Some considerations here:
How has the data been collected?
If it's self-reporting, it's quite likely that most trans people will simply have replied with "male", "female", or other equivalent terms that give no indication of trans status. If it's reported by others, it's quite likely that the reporter will often not know that the person is trans.
If most of the trans men in your data are indistinguishable from cis men, and similarly for women, then - ignoring non-binary cases for the moment - your categorisation options are:
- "Cis men and trans men" vs. "cis women and trans women" (if you map "trans man" to "man", etc.)
- "Cis men, most trans men, and some trans women" vs. "cis women, most trans women, and some trans men" (if you map "trans man" to "women", etc.)
The first of those two seems clearly preferable, IMHO. It might not be the best delineation for every application, but at least it's fairly well defined. The alternative is just vague.
Are your decisions actually going to matter to the results?
It's quite likely that there won't be enough (identifiable) trans and non-binary people for you to get any useful data about "trans men", "trans women", or "non-binary people" as categories. It's also quite likely that these groups will be rare enough that they don't make a big difference to the overall stats for larger categories like "men" and "women", however defined.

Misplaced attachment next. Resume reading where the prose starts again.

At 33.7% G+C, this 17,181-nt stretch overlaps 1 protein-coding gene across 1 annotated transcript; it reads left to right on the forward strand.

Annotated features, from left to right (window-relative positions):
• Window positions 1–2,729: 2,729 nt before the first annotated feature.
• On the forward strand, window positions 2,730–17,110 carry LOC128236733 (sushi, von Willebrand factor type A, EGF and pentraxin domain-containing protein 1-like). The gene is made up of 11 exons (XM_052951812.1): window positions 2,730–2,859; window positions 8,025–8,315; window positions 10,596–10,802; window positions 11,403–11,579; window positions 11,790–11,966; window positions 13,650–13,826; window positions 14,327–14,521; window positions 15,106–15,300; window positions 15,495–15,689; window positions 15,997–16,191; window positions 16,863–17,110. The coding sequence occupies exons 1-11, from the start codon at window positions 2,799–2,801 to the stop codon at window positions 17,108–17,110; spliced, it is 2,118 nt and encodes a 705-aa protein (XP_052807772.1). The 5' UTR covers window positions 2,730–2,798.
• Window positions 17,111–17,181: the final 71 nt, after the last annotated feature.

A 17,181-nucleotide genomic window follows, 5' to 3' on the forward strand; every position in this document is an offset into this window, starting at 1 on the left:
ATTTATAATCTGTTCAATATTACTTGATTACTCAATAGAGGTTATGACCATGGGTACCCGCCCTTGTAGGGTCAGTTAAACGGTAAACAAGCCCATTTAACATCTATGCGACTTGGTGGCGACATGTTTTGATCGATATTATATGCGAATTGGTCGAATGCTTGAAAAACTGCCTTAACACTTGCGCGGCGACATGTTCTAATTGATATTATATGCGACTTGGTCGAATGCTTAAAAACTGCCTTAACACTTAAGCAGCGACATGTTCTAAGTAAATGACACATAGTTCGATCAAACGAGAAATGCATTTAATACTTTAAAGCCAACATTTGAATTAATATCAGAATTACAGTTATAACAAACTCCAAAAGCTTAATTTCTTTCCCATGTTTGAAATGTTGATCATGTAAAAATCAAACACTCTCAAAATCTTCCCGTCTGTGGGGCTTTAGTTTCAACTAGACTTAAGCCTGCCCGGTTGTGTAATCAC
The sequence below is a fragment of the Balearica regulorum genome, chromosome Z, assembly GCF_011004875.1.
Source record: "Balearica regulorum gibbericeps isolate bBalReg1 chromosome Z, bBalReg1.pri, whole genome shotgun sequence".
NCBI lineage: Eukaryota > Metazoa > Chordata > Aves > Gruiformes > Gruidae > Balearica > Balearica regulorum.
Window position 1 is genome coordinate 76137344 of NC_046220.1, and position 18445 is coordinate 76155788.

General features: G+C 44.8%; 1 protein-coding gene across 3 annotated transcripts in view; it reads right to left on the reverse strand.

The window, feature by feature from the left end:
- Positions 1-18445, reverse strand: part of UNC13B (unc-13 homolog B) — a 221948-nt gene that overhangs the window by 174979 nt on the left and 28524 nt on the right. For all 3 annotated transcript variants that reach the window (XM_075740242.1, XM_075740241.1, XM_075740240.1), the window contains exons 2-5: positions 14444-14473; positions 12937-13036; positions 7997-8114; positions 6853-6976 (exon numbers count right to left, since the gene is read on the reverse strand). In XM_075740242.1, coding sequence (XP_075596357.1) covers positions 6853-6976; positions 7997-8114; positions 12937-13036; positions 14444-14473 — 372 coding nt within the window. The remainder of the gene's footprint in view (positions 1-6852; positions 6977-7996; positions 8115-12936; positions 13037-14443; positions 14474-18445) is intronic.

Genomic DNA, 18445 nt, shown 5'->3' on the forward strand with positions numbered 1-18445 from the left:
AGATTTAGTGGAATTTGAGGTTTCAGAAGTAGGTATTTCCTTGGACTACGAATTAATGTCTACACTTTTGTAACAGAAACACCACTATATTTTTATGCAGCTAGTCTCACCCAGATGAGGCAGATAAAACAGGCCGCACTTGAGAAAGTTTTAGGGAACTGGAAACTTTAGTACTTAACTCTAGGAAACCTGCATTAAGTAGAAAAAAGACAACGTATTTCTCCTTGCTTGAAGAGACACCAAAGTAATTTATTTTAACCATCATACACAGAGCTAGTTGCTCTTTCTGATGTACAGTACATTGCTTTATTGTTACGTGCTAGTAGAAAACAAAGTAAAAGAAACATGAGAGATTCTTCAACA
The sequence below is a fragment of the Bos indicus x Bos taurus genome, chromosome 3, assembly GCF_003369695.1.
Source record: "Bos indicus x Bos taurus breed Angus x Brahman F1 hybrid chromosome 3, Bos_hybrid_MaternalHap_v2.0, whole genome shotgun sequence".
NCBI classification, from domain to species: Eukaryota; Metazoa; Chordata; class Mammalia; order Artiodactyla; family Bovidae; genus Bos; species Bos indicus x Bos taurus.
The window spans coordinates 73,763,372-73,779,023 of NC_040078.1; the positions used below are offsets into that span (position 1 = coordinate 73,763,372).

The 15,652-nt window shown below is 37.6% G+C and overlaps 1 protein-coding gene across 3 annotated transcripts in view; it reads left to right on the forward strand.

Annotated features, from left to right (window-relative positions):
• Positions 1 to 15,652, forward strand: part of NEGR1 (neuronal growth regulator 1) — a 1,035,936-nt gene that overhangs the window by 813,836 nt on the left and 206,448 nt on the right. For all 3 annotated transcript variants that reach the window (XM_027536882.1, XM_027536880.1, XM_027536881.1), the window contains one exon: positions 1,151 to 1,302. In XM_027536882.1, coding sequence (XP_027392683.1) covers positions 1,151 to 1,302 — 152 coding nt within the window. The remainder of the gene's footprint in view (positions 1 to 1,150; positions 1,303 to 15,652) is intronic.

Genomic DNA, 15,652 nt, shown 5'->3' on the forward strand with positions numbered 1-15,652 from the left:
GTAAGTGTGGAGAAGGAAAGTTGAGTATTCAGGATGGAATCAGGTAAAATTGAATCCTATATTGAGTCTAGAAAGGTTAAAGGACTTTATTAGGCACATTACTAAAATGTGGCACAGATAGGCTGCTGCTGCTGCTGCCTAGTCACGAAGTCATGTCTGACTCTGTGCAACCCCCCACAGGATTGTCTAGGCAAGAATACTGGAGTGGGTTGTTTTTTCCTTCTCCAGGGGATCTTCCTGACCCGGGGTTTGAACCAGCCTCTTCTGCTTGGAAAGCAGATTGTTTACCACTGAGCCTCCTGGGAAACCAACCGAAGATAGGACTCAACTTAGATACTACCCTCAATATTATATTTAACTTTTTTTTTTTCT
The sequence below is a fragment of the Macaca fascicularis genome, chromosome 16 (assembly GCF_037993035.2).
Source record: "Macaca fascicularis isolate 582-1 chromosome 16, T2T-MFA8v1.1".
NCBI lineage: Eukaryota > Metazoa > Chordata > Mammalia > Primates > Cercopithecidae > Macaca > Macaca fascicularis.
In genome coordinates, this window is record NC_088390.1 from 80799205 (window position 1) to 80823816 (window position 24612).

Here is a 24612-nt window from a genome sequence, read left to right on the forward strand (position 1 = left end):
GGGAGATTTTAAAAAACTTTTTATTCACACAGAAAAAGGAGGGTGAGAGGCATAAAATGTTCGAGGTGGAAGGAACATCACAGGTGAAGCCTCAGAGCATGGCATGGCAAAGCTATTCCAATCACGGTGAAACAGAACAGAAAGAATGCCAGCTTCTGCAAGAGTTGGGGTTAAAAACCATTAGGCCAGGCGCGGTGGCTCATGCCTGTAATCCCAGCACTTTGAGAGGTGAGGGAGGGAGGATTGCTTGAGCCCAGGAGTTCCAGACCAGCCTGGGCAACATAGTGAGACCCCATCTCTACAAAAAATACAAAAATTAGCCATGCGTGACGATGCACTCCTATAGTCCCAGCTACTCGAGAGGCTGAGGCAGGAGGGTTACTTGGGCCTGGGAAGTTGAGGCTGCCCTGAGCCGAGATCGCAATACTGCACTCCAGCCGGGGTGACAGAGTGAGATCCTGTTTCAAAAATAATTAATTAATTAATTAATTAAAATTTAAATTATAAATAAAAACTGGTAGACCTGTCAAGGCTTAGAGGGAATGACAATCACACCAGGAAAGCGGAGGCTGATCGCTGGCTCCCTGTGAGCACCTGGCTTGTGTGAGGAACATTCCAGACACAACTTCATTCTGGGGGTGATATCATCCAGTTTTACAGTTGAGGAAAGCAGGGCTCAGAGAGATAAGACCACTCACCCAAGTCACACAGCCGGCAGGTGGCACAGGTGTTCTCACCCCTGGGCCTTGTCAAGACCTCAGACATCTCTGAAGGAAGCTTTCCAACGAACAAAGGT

If you weren't talking about open-source data, I'd also raise privacy issues with reporting for small sub-populations, but presumably that has already been considered.
What is the point of the analysis?
If you get past the above considerations... how does gender and trans status relate to whatever it is you're trying to understand? This is likely to be relevant to your decisions.
Should I just drop them from the dataset entirely, because they might distort it?
Cis people are likely to have much more influence on your results than trans people. Should we therefore drop cis people from the analysis for fear of distortion?
Trans people are people. If your aim is to produce statistics about "people" overall, then trans people should be included in those statistics. If some trans people are unusual (in whatever way) and this affects the statistics, then the statistics are simply reflecting the fact that some people are unusual.